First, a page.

• Short palpebral fissures
  • Flat nasal bridge
  • Thin upper lip
  • Upturned nose
  • Smooth philtrum
  • Epicanthal folds
  • Small head size

Other signs and symptoms of fetal alcohol syndrome affect a wide array of systems and may include:

Joint, limb, and finger deformities Growth problems
Vision or hearing difficulties Heart, bone, and kidney problems
Poor coordination Memory and attention difficulties
Developmental disabilities Reasoning and problem-solving difficulties
Poor judgment and attention Mood swings
Learning disabilities Behavior and impulse control issues

Complications of Fetal Alcohol Syndrome

The effects of fetal alcohol syndrome don’t end with childhood. Unfortunately, a number of so-called secondary disabilities have been linked to the syndrome as well. These include:

  • Attention-deficit/hyperactivity disorder (ADHD)
  • Antisocial behavior
  • Alcohol and drug abuse
  • Mental health issues, including depression and anxiety
  • School and work difficulties
  • Inappropriate sexual behavior
  • Death by homicide or suicide

Fetal Alcohol Syndrome: Diagnosis and Treatment

In order to diagnose fetal alcohol syndrome, your health care provider will speak with you about your alcohol consumption during your pregnancy and monitor your child for signs of the syndrome, including physical, cognitive, and behavioral issues.

And because the symptoms of fetal alcohol syndrome can resemble those of other disorders, your doctor may also refer you to a specialist trained in distinguishing fetal alcohol syndrome from other conditions.

After receiving a diagnosis, it’s important to understand that even though fetal alcohol syndrome can’t be cured, many of its effects may be reduced with the aid of early intervention.

For example, the CDC states that children who are diagnosed early are more likely to achieve their developmental and educational potential with the help of appropriate educational classes and access to social services. In addition, research shows that a stable, nurturing, and safe home environment may be helpful in lessening the effects of fetal alcohol syndrome.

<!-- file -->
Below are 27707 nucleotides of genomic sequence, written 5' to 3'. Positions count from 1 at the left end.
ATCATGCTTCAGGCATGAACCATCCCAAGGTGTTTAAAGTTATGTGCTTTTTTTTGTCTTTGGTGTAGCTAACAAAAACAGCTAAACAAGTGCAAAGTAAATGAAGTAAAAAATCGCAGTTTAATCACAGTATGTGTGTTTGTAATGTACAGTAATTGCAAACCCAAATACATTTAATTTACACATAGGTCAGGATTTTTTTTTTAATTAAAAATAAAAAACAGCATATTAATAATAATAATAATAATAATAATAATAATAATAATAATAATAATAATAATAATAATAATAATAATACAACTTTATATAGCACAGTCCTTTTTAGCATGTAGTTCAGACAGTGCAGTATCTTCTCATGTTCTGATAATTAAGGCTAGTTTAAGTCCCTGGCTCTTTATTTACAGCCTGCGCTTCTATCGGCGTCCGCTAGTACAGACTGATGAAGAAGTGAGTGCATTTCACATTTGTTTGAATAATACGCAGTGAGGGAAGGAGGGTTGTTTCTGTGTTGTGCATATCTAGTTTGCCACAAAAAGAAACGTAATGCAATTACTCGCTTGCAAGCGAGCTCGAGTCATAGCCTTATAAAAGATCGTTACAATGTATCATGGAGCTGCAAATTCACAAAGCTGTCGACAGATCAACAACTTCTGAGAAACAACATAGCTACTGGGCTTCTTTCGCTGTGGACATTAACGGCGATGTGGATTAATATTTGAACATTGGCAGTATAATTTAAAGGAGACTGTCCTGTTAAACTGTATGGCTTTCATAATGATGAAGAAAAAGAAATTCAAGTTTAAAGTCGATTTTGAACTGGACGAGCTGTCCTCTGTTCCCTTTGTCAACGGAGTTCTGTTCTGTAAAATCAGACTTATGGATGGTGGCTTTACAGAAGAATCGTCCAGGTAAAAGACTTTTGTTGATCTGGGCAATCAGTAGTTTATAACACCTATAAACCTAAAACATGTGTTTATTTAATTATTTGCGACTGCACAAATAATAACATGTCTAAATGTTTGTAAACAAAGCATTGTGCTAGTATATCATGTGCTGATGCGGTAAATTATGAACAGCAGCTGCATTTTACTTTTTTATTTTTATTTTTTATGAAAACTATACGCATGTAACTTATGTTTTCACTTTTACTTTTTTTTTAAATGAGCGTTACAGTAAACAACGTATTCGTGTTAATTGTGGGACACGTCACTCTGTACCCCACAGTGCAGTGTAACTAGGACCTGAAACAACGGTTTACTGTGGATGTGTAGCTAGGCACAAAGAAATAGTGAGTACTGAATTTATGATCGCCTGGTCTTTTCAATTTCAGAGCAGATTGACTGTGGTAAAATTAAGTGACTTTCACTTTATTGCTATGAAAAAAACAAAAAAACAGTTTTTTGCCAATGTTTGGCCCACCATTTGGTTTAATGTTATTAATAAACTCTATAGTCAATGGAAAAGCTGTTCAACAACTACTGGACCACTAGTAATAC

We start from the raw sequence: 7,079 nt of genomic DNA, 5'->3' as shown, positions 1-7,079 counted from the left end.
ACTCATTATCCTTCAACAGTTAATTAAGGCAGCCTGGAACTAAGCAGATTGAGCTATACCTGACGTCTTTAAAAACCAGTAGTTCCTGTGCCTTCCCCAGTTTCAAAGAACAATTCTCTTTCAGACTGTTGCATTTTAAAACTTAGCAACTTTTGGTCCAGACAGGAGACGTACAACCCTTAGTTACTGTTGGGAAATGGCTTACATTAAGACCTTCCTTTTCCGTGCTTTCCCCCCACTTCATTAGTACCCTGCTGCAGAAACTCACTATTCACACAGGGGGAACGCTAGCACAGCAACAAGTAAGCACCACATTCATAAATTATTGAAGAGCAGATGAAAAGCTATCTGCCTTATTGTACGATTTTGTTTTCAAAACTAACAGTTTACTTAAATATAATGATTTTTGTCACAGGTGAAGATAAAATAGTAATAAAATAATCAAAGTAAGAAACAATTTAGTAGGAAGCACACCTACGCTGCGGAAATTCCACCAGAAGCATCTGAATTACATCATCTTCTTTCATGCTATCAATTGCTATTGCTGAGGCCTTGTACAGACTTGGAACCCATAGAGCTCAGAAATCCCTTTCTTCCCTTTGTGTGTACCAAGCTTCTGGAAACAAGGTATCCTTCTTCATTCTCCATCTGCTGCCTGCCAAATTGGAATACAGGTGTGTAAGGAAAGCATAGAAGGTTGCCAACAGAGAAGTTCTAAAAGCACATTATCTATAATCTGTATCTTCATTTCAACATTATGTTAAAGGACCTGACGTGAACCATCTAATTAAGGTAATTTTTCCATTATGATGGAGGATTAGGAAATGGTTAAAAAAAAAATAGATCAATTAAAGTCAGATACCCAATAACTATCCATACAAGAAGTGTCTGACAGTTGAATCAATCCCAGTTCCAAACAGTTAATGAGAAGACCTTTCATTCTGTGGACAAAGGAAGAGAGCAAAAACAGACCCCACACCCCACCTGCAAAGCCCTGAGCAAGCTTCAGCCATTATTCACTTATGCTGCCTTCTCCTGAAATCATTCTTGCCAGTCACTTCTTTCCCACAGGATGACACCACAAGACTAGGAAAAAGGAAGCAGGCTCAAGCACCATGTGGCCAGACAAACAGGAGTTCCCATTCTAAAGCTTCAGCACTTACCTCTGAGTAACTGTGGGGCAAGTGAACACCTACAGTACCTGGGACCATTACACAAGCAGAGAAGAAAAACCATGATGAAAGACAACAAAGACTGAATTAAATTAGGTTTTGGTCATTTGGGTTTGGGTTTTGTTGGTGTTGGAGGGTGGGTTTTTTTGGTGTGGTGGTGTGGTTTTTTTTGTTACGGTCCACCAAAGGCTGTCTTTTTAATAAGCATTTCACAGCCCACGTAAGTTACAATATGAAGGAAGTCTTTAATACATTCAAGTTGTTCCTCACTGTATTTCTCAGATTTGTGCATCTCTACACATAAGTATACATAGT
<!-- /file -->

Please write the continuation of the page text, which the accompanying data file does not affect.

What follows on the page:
If your child is diagnosed with fetal alcohol syndrome, your health care provider may recommend some of the following interventions:

  • Working with a team that includes a child psychologist, special education teacher, speech therapist, and physical and occupational therapists
  • Scheduling early walking, talking, and social skills intervention
  • Use of medications and nutraceuticals as needed for symptoms
  • Arranging for special school services to help with learning and behavioral problems
  • Treating medical problems, including vision issues and heart defects
  • Providing vocational and life skills training
  • Counseling to help parents and family deal with behavioral problems

The ramifications of fetal alcohol syndrome are significant but completely avoidable, so if you’re pregnant or thinking of becoming pregnant and are currently drinking alcohol—or feel you may have a problem with alcohol use—be sure to speak with your health care team. They can help determine your fetal alcohol syndrome risk and identify strategies to support both you and your pregnancy.

Facts about fetal alcohol syndrome